National Monument at Vítkov
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It includes the third largest bronze equestrian statue in the world, of Jan Žižka, who defeated catholic forces led by King Sigismund in 1420 in the Battle of Vítkov Hill. The Monument also includes the Ceremonial Hall, an exhibition entitled Crossroads of Czech and Czechoslovak Statehood, the Tomb of the Unknown Soldier and other exhibition halls.
The Monument was built from 1928–1938 in honor of the World War I Czechoslovak legionaries. After 1948, it was used to promote the Communist regime. Between 1954-1962 it housed the mausoleum of Klement Gottwald. In 2000, the monument was acquired by the National Museum, which conducted a major restoration work. After over two years of reconstruction, the Memorial was opened to the public on 29 October 2009.
The History of Vitkov HillEdit
Vítkov has played a role in several important events in Czech history. The first written mention of Vítkov is from the 14th century, during the reign of Charles IV, who had vineyards planted on the hills around Prague. The vineyards stretched from the foot of Vítkov through Vinohrady to Karlov. As well as grapes, Vítkov hill was also used for the cultivation of hops.
Vítkov played a major role in the Hussite wars. In April and May 1420, Sigismund, Holy Roman Emperor led a Pope-sanctioned crusade army against the Hussite movement. As Sigismund proceeded towards Prague, the representatives of the city decided to stand against Sigismund and asked Tábor and other Hussite-controlled boroughs for help. Sigismund seized Hradčany and Vyšehrad while the Hussite forces controlled Vítkov. The decisive Battle of Vítkov Hill took place on 14 July 1420, when the Hussite forces defeated the crusader army.
In the second half of the 19th century, Czech nationalism was displayed in historical places, among them Žižkov and Vítkov Hill. In 1877, the town of Kralovske Vinohrady I was renamed as Žižkov, as Jan Žižka of Trocnov, leader of the radical Hussites, was perceived as a symbol of the fight for Czech interests. In 1881 Žižkov was promoted to the status of a town. Vítkov was seen as a symbol of the Czechs and the ancient glory of the Czech nation, which led to the idea of building a monument to Žižka there. The initiative for building the monument is attributed to Karel Hartig, the first mayor of Žižkov.
In 1882, the Association for the Construction of the Žižka Monument in Žižkov was established in the hall of the U Deklarace pub. The Association held national celebrations in Žižkov (for instance in 1884) and in 1910 a memorial tablet was unveiled at the top of the hill. The Association's most high-profile act was the announcement of the tender for the Žižka Monument in 1912. No first prize was awarded. The Association's activities were abandoned during World War I.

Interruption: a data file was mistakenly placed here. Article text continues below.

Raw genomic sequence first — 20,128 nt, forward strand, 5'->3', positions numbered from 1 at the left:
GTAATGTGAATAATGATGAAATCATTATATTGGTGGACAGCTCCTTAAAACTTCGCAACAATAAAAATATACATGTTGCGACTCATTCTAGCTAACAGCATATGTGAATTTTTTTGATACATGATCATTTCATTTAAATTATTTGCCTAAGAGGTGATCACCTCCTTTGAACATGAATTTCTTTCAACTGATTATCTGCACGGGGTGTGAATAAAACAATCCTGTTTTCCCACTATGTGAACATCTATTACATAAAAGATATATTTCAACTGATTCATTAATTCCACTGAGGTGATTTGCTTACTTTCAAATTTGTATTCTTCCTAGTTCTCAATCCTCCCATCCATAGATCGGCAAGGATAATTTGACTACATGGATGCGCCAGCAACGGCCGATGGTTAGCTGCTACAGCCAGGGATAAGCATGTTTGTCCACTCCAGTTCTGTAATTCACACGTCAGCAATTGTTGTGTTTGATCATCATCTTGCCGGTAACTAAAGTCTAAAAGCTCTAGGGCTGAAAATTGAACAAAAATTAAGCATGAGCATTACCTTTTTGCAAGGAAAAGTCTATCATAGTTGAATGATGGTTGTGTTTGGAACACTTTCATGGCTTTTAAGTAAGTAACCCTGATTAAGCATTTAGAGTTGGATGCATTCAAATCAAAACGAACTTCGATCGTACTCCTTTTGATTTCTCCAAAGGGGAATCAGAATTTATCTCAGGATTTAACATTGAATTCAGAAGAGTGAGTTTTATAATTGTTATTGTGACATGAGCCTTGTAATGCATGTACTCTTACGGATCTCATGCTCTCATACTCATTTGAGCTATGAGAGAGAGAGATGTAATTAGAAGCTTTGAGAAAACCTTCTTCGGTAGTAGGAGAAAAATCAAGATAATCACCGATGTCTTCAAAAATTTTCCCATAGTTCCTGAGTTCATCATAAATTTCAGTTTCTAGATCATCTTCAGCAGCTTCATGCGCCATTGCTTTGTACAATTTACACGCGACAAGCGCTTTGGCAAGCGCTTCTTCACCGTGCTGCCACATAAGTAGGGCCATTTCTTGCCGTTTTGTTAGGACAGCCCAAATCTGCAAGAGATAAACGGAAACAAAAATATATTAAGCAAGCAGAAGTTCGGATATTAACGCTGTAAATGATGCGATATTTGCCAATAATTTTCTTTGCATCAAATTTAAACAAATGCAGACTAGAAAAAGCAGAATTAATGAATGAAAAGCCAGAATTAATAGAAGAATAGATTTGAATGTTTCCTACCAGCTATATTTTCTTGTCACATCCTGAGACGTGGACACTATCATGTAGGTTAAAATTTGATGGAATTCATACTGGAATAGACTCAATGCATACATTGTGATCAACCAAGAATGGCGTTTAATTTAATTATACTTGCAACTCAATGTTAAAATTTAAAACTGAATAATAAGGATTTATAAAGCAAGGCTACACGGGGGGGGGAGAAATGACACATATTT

Establishment of the monumentEdit
In 1918 an independent Czechoslovak state was declared. The state consistently supported activities aimed at maintaining and developing the tradition of foreign legions. The Resistance Monument was established within the Ministry of National Defence in May 1919 as an institution whose role it was to collect written and material memorabilia relating to the resistance. In 1920 the Monument became a separate military institute, with colonel Rudolf Medek as commander. The objective of the Resistance Monument as an institution was to build a structure which would inspire celebration and reverence as well as historical research activities, such as including an archive, library and museum. At that time the Resistance Monument was already cooperating with the Association for the Construction of Žižka's Monument in Žižkov. The two institutions merged in 1926, establishing the Union for the Construction of the Liberation Monument and the Monument to Jan Žižka of Trocnov.
Two art contests were held for the design, the more significant being the second one in 1925, which assumed separate buildings for the Monument. The first building, located on Vítkov hill, was to be a necropolis for prominent representatives of the First Resistance, and the second building at the foot of the hill, now used by the Institute of Military History, was to house the administration and museum. The architect Jan Zazvorka won first prize in the contest.
The construction of the museum at the foot of the hill was launched in 1927 and completed two years later. The construction of the National Liberation Monument commenced in 1928 when the corner stone was laid on the top of Vítkov Hill in the presence of President T. G. Masaryk to mark the occasion of the 10th anniversary of the creation of Czechoslovakia. The shell was completed in 1933 and interior works continued, involving many leading artists.
The monument during World War IIEdit
In 1938 the Monument was prepared to officially become state property, but this was precluded by the events following the Munich Conference. Thus the Monument remained property of the Union and the artwork decorations were not fully completed.
When World War II began, the lower buildings of the museum, now the Institute of Military History, were seized by the Germans. The Monument's building escaped the Wehrmacht's attention until November 1942. The administration of the Monument took advantage of this period to secretly remove everything valuable, such as metals for casting sculptures, and works of art. From November 1942 the Monument was occupied by the German administration and until the end of the war the Wehrmacht used it for storage.